We recently surveyed a number of our enterprise clients on a topic familiar to every sales leader in the last quarter: Sales Kickoff. The question was simple – what is the value of your Sales Kickoff? The responses fell into three buckets:
- Culture – the event drives enthusiasm, cohesion, and employee retention
- Recognition – an opportunity to acknowledge those that are contributing to the organization’s success
- Learning – ability to create alignment on the commercial plan from communicating go-to-market strategy to what the team needs to know to win
It’s the last bucket that has proven the most elusive. We often look back and take full stock of what Sales Kickoff costs, but rarely question what actually comes out of the experience. What did reps learn? What was actually adopted and used in the marketplace? What was forgotten?
Are you scoring success?
These questions take a process to answer, one that should be pursued after any Sales Kickoff. While the results of Sales Kickoff are in no way the sum of the direct costs, keeping the magnitude of these investments in mind first can help frame the goals that you want to track before and after the event. Some typical costs are:
The average Sales Kickoff will require all reps of all levels to attend. With an organization of 1000 salespeople, flights can easily pass $400,000.
Location and Lodging
Renting everything from space to hotel rooms make up the largest expense. 1000 hotels rooms, plus space to host it all over three days will come close to $700,000 for that same group. Food, drinks, and other location expenses can double this.
Everyone from speakers to bands will have a cost, and they can add up very quickly. Even just getting one keynote from outside of the company can reach $20,000.
Messaging, Training, and Product
Sales Kickoff for most companies represents the time when new products, messaging, or skills are introduced to the team. The event is the time to ensure that the introduction is fruitful and effective – the Last Mile. With this in mind, factoring in investments made separately in product, messaging, skills, training, or L&D is reasonable, giving a full picture of what value needs to be delivered.
In this basic example, the event alone costs nearly $1,000,000, plus a share of the investment in messaging, training, and product. How does this number fit into a goal? Simply comparing the cost to the expected improvements to pipeline value or deals closed is not the right way to quantify the “value” of Sales Kickoff. Instead, we suggest that you apply a KPI-based framework to the event – and Certify to Fly.
The first task is to pick 1 or more KPIs that will be measured before, during, and after the event: what are you quantifiably seeking to improve with Sales Kickoff? Keep them crisp and simple – pipeline value, quota attainment per rep, percent of team certified – and have current state data to reference.
Next, apply some framework to the event, based upon the KPIs set before. We recommend the Certify to Fly framework because it not only applies consistency, measurability, and visibility to Sales Kickoff, but also guarantees that your direct costs – flights and lodging – are not in vain. Regardless, having structure at the event that both presents content and gives reps a chance to actually engage with it can be transformative.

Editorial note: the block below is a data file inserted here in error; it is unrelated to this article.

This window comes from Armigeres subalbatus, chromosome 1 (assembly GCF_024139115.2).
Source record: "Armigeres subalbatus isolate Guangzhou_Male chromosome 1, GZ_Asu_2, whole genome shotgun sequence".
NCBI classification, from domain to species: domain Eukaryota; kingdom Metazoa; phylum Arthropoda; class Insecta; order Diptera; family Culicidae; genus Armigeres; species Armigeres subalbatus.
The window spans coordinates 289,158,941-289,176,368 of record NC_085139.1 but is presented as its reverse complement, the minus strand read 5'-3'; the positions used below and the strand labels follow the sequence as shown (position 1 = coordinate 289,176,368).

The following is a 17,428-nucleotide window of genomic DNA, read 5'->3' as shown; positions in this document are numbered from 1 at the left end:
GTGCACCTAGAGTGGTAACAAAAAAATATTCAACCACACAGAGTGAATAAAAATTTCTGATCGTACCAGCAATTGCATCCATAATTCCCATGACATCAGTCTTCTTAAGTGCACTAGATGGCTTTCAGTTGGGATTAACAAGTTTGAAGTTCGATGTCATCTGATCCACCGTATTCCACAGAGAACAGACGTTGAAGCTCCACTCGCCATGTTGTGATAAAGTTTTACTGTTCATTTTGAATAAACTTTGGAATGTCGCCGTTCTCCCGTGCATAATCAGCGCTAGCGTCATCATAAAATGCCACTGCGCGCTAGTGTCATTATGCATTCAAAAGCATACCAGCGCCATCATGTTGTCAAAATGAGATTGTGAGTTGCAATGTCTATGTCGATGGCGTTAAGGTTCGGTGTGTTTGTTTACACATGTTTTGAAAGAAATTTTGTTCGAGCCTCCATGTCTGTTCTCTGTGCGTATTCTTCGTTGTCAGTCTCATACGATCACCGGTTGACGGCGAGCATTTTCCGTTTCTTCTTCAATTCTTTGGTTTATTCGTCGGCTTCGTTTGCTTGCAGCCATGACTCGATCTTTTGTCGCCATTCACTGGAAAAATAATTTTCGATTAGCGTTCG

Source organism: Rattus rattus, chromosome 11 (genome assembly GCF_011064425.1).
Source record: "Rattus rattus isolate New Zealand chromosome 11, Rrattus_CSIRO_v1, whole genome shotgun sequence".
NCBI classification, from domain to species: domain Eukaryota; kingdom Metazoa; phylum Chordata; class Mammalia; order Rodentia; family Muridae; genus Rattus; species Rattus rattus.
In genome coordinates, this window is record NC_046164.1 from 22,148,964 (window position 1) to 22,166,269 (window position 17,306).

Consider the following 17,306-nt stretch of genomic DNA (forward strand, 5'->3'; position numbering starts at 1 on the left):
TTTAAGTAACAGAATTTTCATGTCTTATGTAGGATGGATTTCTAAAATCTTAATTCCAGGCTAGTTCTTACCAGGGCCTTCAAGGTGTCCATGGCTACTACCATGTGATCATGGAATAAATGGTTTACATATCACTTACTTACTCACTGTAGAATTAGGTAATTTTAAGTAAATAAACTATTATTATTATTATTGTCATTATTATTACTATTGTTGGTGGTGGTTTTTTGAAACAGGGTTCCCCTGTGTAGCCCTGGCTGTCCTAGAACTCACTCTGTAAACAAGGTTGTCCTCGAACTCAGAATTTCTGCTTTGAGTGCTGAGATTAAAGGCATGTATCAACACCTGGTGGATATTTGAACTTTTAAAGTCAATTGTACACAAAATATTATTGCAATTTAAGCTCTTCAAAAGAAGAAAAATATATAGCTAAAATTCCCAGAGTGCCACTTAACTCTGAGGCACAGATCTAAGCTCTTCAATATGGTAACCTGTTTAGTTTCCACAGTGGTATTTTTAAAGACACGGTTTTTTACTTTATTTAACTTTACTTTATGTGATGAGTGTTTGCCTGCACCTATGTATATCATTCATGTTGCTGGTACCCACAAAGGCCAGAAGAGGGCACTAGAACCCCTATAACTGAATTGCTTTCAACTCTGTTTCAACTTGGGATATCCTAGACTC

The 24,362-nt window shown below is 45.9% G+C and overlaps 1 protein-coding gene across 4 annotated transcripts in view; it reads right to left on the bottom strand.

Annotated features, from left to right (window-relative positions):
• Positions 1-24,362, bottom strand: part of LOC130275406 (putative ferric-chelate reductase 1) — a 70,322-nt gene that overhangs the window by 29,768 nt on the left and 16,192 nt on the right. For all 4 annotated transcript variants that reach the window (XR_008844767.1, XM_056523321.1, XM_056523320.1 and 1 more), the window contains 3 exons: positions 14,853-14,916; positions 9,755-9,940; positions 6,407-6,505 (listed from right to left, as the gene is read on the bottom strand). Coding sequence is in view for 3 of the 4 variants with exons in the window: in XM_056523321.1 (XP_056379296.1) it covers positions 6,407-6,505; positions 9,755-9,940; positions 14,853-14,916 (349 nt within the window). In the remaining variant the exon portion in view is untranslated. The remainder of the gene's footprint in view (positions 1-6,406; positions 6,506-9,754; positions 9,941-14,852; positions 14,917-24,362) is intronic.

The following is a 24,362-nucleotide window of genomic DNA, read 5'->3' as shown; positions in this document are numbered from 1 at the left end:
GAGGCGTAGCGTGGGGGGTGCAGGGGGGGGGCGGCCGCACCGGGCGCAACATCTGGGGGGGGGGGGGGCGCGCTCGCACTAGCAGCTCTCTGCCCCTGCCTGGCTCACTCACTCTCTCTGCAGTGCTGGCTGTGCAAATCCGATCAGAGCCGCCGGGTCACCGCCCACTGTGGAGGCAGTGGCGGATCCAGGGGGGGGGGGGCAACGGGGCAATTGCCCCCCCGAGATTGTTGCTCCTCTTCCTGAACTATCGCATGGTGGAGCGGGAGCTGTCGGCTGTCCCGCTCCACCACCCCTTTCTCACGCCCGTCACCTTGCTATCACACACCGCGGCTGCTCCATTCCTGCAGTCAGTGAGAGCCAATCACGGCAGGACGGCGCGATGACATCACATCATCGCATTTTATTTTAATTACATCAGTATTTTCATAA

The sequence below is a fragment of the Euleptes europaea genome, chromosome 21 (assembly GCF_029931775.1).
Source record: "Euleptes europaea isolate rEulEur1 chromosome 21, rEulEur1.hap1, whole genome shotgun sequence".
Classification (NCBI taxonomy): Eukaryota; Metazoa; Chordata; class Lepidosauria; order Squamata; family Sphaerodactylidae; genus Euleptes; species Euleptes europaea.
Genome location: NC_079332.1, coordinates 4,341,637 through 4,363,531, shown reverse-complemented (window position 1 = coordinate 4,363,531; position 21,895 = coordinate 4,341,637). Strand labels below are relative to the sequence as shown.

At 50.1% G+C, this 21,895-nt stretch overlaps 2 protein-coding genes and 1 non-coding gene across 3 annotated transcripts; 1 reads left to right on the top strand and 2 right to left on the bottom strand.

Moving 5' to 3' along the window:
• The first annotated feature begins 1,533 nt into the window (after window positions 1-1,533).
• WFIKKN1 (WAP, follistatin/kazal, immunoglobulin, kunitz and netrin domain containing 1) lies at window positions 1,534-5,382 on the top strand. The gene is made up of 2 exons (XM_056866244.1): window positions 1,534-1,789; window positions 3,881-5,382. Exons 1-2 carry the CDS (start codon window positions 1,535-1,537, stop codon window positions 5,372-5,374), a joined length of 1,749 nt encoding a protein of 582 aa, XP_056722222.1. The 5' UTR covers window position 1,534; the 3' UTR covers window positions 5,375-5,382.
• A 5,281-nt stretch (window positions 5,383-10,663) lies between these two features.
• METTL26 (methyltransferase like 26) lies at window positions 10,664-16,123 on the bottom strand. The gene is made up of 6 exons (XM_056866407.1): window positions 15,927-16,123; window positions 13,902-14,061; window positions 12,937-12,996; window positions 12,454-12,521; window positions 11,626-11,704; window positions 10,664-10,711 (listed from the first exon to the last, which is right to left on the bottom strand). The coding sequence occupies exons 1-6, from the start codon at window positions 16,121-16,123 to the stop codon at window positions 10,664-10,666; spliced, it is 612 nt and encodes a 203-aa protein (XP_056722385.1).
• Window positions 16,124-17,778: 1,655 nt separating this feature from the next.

To then get at the cost of Sales Kickoff, you have to get at the value. Take your KPIs, and 90-120 days after the event, see how they change. Any improvement above average is due to your new content and how it is introduced – a result of Sales Kickoff. Other direct costs are sunk, making it easier to know exactly how much was spent. Put these to the side – while they may help “sell” your investment internally, exact costs really only matter when Sales Kickoff fails to deliver value.
The idea of a post-certification and survey can help shed some light on the value of loftier metrics like learning and attitude. Rep attitude, sense of teamwork, and engagement can be monitored just by asking. What was actually learned and retained can be tested in a behavioral certification, showing actual percentage adoption rates of the new content.
The value of Sales Kickoff is a function of what you get out of it. If the event is not being approached with a clear goal, a strong framework, it will simply fail to deliver value. What is created is a data-driven approach to an event that historically has been simply executed, not necessarily designed.
Both surveys and certifications will show you the cost that you actually should be worried about after Sales Kickoff. If, 120 days after the event, reps have forgotten 90% of your new product messaging and sales strategy, there is a critical problem. If the opposite is true – behaviors have changed, reps are remembering content and articulating value in the marketplace – growth can be unexpectedly great. The choice is yours.